1,100 Manila jail inmates undergo first aid training
Inmates at the Manila City Jail train in first aid procedures in observance of World First Aid Day yesterday.
KJ Rosales

1,100 Manila jail inmates undergo first aid training

Sheila Crisostomo (The Philippine Star) - September 15, 2019 - 12:00am

MANILA, Philippines — A total of 1,100 inmates at the Manila City Jail yesterday underwent basic first aid training under the Philippine Red Cross.

One of the inmates was 41-year-old Darwin, a former seaman, who said he was excited to go through the training.

He stressed it is important for people like them who have limited access to health services to gain knowledge how to save lives.

“As a seaman, I’ve been trained to do emergency responses like CPR (cardio pulmonary resuscitation) undergoing this training made me so excited. It was like a refreshers’ course for me and I’m happy about it,” he told The STAR in Filipino.

Darwin, who is facing charges of serious physical injury, said by learning first aid they could attend to their fellow inmates in case of an emergency.

He recalled that in one of his voyages as a seaman, he was able to attend to a colleague who collapsed by applying CPR on him. The patient survived. 

Red Cross manager for safety services Von Ryan Ong said the training highlights the celebration of the World First Aid Day, which is commemorated every second Saturday of September since 2000.

Ong stressed the importance of learning first aid.

Ong said for this year, under the theme “First Aid and excluded people,” they decided to do the training at the city jail in partnership with the Bureau of Jail Management and Penology.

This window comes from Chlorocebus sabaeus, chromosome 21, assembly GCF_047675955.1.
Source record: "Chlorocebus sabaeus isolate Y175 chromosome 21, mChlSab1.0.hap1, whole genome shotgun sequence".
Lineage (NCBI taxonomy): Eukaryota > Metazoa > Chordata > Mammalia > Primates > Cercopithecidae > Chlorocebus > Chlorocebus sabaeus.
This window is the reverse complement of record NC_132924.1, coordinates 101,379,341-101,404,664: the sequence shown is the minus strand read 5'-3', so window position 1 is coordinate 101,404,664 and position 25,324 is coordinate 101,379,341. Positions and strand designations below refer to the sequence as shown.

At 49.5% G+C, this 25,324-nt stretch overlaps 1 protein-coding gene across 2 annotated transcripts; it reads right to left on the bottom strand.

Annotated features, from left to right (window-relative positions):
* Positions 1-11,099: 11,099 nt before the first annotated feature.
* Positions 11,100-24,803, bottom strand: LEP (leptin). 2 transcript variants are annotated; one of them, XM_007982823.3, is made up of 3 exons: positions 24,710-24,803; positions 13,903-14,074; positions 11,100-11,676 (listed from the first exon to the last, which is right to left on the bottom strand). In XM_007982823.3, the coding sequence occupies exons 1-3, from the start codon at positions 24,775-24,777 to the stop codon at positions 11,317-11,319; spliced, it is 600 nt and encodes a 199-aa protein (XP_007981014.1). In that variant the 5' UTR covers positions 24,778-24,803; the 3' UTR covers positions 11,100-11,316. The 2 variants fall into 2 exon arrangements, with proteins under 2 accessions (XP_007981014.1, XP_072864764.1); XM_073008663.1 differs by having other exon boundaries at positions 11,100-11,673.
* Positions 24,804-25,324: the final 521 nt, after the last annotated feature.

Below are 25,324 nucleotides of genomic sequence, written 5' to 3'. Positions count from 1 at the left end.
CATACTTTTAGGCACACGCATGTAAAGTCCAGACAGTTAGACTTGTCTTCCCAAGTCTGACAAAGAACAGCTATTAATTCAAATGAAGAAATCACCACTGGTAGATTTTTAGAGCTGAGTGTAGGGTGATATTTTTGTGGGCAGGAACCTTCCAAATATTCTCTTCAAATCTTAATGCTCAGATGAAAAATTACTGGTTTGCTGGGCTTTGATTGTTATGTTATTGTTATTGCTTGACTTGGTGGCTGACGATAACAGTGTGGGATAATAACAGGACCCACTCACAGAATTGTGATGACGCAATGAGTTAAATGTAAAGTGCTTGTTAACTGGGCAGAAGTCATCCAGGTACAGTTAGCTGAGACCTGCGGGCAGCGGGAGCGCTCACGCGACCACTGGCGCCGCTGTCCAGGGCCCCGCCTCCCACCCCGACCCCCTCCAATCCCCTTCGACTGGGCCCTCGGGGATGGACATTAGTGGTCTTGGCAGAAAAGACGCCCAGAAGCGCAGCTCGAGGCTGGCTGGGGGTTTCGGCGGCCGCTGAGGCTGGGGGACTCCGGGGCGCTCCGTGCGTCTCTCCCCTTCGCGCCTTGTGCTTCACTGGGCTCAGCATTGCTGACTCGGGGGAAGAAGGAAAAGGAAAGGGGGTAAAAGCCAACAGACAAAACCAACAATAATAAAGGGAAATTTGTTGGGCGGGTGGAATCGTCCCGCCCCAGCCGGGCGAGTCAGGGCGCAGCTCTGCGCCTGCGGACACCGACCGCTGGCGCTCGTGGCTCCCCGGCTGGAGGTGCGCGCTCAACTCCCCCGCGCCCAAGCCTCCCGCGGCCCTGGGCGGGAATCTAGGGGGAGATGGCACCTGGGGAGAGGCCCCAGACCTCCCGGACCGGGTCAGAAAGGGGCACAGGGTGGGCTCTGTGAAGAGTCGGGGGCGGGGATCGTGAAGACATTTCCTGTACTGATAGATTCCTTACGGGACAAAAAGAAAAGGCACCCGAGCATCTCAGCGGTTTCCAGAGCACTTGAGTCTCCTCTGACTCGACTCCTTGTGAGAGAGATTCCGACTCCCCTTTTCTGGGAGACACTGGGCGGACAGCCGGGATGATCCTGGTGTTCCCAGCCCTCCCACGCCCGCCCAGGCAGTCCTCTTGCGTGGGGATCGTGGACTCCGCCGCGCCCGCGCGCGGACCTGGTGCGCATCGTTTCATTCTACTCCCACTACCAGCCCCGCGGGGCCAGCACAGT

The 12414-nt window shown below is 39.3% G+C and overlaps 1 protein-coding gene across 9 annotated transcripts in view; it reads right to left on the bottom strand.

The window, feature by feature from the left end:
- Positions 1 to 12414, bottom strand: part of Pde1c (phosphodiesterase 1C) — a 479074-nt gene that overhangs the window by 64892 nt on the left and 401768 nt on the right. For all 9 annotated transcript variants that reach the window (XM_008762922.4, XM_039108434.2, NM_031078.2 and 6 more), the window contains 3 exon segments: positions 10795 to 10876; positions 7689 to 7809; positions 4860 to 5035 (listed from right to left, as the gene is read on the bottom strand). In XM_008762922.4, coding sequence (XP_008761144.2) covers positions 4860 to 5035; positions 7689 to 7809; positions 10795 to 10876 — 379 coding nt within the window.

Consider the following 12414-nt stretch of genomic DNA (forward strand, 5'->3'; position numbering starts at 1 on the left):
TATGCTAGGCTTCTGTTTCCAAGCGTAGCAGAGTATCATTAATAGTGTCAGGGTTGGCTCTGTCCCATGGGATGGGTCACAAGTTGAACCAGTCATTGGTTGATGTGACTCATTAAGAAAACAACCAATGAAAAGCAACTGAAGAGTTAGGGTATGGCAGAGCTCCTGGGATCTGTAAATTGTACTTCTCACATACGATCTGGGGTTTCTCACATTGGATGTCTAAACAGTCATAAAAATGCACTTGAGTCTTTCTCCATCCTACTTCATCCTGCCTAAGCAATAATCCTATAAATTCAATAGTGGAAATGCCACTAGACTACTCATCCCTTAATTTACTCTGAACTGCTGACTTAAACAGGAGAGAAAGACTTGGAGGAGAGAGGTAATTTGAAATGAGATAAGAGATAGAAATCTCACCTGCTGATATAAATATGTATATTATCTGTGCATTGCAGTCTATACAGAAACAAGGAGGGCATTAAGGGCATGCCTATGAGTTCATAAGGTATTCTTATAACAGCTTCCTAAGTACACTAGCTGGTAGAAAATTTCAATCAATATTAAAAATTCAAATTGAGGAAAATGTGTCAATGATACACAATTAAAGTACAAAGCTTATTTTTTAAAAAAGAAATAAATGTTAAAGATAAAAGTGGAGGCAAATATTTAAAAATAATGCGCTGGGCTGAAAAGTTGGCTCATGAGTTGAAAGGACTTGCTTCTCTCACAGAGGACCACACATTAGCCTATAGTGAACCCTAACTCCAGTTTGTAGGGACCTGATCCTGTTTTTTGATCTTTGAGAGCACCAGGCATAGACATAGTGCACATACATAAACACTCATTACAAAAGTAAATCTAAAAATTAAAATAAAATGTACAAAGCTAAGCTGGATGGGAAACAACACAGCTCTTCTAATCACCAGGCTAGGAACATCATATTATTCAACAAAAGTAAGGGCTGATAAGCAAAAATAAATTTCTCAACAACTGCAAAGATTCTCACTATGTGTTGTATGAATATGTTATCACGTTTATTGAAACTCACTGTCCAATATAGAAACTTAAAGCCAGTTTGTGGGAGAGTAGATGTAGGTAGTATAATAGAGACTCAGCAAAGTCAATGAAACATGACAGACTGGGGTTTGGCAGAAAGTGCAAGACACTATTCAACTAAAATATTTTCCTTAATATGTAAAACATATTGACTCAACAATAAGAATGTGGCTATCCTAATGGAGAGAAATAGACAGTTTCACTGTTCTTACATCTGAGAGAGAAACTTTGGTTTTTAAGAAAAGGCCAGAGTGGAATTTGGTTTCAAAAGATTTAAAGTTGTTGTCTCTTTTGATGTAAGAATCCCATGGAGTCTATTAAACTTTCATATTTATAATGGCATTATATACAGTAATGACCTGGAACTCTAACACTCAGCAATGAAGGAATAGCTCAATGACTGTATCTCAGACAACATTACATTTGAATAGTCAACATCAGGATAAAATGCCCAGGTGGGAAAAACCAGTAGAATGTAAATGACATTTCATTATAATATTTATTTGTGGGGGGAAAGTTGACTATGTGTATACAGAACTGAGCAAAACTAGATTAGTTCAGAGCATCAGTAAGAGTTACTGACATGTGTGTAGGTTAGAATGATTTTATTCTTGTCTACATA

“Who are the ‘excluded’ people? They are the persons deprived of liberty, the people with disabilities and homeless who hardly get the opportunity to learn first aid,” he said. 

The inmates were taught how to do CPR, Heimlich maneuver to prevent choking, bandaging, how to make splint and how to stabilize or properly carry a patient, among others.

Ong said it is important for every individual to know how to apply first aid as life-saving response in times of emergency. 

“At detention facilities, if the inmates know how to do first aid, they can prevent death or minimize the damage in case help arrives late. Time is very important in an emergency,” he said.

And even if ambulance arrives early, Ong said transporting the patient to a hospital can also be challenging due to traffic problems in the country. 

“For example there is an injury, if you know how to stop or minimize the bleeding, it will already be a big help for the patient...  During the time when the responder is not around, the first-aider plays a big role in saving the patient,” he said.

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